The untold stories hiding in the shadows of the information security landscape fill the pages of Nicole Perlroth’s new book, This is How They Tell Me the World Ends: The Cyberweapons Arms Race. Perlroth is an award-winning New York Times journalist who has conducted hundreds of interviews with hackers, spies and everyone in-between to uncover urgent issues in the digital domain.
The book reads like a John Le Carre thriller novel; part mystery, part commentary, part psychological analyses. The author puts herself in the mind of hackers. What must it feel like to sell a zero day vulnerability? Who’s really buying these exploits? Why exactly would an organization or an individual covet them?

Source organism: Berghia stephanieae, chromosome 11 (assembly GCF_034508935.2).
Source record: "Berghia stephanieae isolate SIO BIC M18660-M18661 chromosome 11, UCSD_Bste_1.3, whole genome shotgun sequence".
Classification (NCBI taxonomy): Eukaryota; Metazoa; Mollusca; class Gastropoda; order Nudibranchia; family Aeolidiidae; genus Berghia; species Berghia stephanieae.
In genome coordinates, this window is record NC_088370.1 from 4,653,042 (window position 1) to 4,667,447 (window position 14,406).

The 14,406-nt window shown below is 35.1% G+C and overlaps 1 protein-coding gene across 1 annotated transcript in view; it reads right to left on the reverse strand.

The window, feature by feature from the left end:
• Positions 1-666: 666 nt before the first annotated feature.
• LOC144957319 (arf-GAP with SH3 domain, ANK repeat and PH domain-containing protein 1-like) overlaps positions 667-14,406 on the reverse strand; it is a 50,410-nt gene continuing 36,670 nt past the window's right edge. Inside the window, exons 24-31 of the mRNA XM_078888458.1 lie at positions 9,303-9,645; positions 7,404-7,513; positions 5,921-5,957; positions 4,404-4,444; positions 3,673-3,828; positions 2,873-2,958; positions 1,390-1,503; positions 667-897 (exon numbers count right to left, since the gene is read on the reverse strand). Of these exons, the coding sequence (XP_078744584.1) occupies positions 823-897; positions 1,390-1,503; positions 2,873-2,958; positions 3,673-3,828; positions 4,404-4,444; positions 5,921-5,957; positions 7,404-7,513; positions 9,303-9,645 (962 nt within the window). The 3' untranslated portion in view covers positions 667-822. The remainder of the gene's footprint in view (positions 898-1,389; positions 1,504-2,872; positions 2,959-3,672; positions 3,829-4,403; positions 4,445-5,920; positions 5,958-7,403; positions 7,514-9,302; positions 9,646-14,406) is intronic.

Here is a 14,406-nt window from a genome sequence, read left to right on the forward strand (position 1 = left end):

As Perlroth weaves the story together, she describes the sensitive nature of journalistic research in relation to cyber space; at one point, she found herself enclosed in a windowless closet because of concerns about super spies who could intercept conversations with lasers.
Discoveries about international digital incursions drive the piece forward. Descriptions are detailed and sources are authentic. “It is the story of our vast digital vulnerability, of how and why it exists…”, says Perlroth.
At the end of the day, This is How They Tell Me the World Ends represents a fresh call to action when it comes to staying alert and securing information. It also brings cyber security policy needs into new focus. We are more connected than ever before, and we may be more vulnerable to security threats than at any other moment in history.
For more on This is How they Tell Me the World Ends, visit The New York Times.